Episode 67

Crackpots on Reddit

Amanda and Jenn discuss the Singularity, Russian nonfiction, and novels about platonic friendships in this week’s episode of Get Booked.

This episode is sponsored by A Tragic Kind of Wonderful by Eric Lindstrom and The Cruelty by Scott Bergstrom.

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The show can also be found on Stitcher here.

 

Questions

1. Hi Amanda and Jenn,

I have scoured the internet looking for some Russian non-fiction to get a sense of what it’s like to live there, and I would love your recommendations for memoirs or biographies that take place within the last century. I recently read ‘In Order to Live: A North Korean Girl’s Journey to Freedom’ and am hoping for something in a similar vein, but from a Russian’s perspective. Between our current political status with Russia (oy vey), and the fact that I just read The Bear and The Nightingale (which is fictional Russia and SO GOOD by the way) I am itching to learn more about this huge mysterious country.

Thanks for your help!

–Haley M.

 

2. A few members in my book club have recently suffered deaths in their families. One member requested that we avoid books that deal with death and dying. Although I don’t think we’re necessarily looking for humorous books, we would like something upbeat. Recent books we’ve read include The Little Paris Bookshop, Furiously Happy, Fates and Furies, Saint Mazie, and In an Unlikely Event. Thank you!
–Lacy

 

3. He just finished reading “Sapiens” by Yuval Harari, and loved it. He was telling me he wanted more after the last chapter or so, however, which discussed the Human Singularity and our future. He has been fascinated by the impending intersection of technology and society’s ability to effectively process it. His favorite example is to ask what your first thought is when you see someone wearing Google Glasses. He said there were so many books that cover such Futurist concepts, but that it was hard to know which was solid reading and which was some crackpot who spent too much time on Reddit.

–Brittany

 

4. Hello, Book Riot Women! I’m gonna be real with you, I don’t read a lot of classic literature, unless it was assigned in school. But I just finished ‘Of Mice & Men’ and I would love to read more like this! I loved how dark and heartbreaking it was-I don’t mind feeling emotionally wrecked after reading a book. I also found Steinbeck’s writing to be less dense as I sometimes find classic authors. If it’s scary, even better! Are there any other well-known (or underground) classics like this that I should check out? Also, I’m more likely to check out shorter novels/novellas. I loved ‘War & Peace’, but that’s a commitment. Thank you both!!!
–Jan

 

5. I am a law student, and I currently have the opportunity to work with some inmates who are serving life in prison. One in particular would like more books to read, because they don’t have access to a library. I can send three paperback copies at a time, but I would like some suggestions on easy to read thrillers or adventures- maybe something that a teen boy would like. I am looking for some easier reads because many of these individuals did not finish high school, but I want to encourage them to read because it may provide a glimpse into things that they may never get to experience otherwise. Thanks in advance!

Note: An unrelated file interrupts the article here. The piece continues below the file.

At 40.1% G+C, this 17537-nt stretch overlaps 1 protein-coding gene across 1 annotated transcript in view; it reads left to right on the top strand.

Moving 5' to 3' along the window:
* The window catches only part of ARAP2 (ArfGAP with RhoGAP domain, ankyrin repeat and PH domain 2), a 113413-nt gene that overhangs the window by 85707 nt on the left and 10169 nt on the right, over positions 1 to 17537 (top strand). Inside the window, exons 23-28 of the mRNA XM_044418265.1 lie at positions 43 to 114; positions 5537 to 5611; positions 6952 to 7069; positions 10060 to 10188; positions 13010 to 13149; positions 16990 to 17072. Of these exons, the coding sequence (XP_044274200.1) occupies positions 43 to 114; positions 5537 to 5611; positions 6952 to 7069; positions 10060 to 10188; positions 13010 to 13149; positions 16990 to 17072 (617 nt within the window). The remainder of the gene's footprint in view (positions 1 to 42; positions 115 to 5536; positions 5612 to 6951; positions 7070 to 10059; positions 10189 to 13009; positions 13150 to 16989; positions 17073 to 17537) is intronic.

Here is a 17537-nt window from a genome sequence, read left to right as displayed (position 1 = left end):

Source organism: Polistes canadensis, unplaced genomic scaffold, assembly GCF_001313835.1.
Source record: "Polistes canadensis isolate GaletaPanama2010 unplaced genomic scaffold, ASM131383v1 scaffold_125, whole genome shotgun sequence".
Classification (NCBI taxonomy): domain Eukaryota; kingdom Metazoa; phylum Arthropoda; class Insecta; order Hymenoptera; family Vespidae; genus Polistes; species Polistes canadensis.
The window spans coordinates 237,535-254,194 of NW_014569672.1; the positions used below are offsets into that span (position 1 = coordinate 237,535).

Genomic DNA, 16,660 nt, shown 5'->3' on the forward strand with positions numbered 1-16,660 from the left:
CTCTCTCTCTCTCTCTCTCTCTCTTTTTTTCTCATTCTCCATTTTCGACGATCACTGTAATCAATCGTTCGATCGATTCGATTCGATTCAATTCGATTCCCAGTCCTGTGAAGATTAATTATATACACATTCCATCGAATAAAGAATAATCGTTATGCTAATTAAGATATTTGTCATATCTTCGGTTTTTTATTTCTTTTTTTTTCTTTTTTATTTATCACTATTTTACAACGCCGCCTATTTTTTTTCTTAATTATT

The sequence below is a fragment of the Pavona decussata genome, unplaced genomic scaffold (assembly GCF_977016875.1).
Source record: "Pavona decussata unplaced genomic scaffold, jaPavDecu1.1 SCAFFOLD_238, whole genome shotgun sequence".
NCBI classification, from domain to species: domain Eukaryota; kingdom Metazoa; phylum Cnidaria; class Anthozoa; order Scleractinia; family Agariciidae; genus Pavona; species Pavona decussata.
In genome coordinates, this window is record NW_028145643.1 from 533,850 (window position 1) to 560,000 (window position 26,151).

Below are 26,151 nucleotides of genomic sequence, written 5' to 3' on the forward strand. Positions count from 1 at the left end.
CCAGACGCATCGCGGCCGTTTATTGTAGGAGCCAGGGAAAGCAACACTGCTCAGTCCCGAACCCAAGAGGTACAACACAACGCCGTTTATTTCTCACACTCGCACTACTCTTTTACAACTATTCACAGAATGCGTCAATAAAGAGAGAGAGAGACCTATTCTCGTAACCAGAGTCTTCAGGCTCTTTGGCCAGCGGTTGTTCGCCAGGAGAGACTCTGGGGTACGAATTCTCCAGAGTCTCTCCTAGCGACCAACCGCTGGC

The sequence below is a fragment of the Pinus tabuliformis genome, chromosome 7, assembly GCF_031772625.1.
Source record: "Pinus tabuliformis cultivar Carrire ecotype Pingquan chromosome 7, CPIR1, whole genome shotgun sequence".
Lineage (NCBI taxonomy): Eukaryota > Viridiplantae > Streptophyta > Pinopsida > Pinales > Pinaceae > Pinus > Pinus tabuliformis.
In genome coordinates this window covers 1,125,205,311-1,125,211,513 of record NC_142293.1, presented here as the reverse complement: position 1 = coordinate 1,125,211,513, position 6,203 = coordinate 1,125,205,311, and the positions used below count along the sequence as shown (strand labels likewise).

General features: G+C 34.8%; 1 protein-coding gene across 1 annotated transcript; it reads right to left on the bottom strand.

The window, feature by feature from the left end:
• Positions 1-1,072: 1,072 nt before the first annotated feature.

–Katherine

 

6. I recently finished reading Lab Girl by Hope Jahren and I loved reading about her friendship with her colleague Bill. As a woman who has several long-term, platonic and cherished friendships with men, I was struck by how few platonic male-female friendships there seem to be in the books I have read. It seems to me that these types of friendships in books tend to eventually blossom into romance. I would love to read more books that prominently feature platonic but deep male-female friendships. Suggestions from any genre are welcomed, but I tend to gravitate toward literary fiction and non-fiction of all kinds. Thank you and I love listening to your podcast!
–Jessica

 

Books Discussed

Katie Macbride’s post: Required Reading for Understanding WTF Is Happening In Russia
Molly Wetta’s post!: A Russian History Reading List

Secondhand Time by Svetlana Alexievich, translated by Bela Shayevich

The Man Without a Face by Masha Gessen

Pushkin’s Children by Tatyana Tolstaya, translated by Jamey Gambell

The Hottest Dishes of the Tartar Cuisine by Alina Bronsky, translated by Tim Mohr

The Lonely Hearts Hotel by Heather O’Neill

I Am Having So Much Fun Here Without You by Courtney Maum

Behold the Dreamers by Imbolo Mbue

Modern Lovers by Emma Straub

Physics of the Future by Michio Kaku (rec’d by Kristen)

To Be a Machine by Mark O’Connell

Shaping Things by Bruce Sterling

Distrust That Particular Flavor by William Gibson

Ceremony by Leslie Marmon-Silko

Winesburg, Ohio by Sherwood Anderson

Anything by Louise Erdrich (Plague of Doves)

In Cold Blood by Truman Capote

Ender’s Game by Orson Scott Card (with caveat)

When I Was the Greatest by Jason Reynolds

The Maze Runner by James Dashner

Jerk, California by Jonathan Friesen

Jackaby series by William Ritter

Words in the Air, edited by Thomas Travisano and Saskia Hamilton

Ausma Zehanat Khan’s Esa Khattak/Rachel Getty series (The Unquiet Dead)

How to Say Goodbye in Robot by Natalie Standiford

 

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